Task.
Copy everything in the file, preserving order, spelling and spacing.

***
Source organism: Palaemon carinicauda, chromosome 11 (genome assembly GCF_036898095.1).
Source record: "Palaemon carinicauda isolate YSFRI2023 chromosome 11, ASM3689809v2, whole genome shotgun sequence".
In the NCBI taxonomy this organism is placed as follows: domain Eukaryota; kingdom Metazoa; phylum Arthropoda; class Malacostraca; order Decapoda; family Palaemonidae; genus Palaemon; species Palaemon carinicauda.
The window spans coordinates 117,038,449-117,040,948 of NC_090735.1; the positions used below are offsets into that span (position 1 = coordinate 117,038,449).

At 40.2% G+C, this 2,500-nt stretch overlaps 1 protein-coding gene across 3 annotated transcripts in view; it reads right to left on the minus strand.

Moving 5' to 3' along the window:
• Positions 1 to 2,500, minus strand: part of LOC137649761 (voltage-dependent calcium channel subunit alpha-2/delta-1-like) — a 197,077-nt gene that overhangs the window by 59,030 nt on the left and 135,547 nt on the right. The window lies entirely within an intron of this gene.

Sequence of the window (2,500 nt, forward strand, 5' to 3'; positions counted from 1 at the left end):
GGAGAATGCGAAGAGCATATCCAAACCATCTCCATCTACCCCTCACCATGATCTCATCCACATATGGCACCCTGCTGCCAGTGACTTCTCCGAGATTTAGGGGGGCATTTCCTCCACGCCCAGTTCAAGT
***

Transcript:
Source organism: Palaemon carinicauda, chromosome 11 (genome assembly GCF_036898095.1).
Source record: "Palaemon carinicauda isolate YSFRI2023 chromosome 11, ASM3689809v2, whole genome shotgun sequence".
In the NCBI taxonomy this organism is placed as follows: domain Eukaryota; kingdom Metazoa; phylum Arthropoda; class Malacostraca; order Decapoda; family Palaemonidae; genus Palaemon; species Palaemon carinicauda.
The window spans coordinates 117,038,449-117,040,948 of NC_090735.1; the positions used below are offsets into that span (position 1 = coordinate 117,038,449).

At 40.2% G+C, this 2,500-nt stretch overlaps 1 protein-coding gene across 3 annotated transcripts in view; it reads right to left on the minus strand.

Moving 5' to 3' along the window:
• Positions 1 to 2,500, minus strand: part of LOC137649761 (voltage-dependent calcium channel subunit alpha-2/delta-1-like) — a 197,077-nt gene that overhangs the window by 59,030 nt on the left and 135,547 nt on the right. The window lies entirely within an intron of this gene.

Sequence of the window (2,500 nt, forward strand, 5' to 3'; positions counted from 1 at the left end):
GGAGAATGCGAAGAGCATATCCAAACCATCTCCATCTACCCCTCACCATGATCTCATCCACATATGGCACCCTGCTGCCAGTGACTTCTCCGAGATTTAGGGGGGCATTTCCTCCACGCCCAGTTCAAGT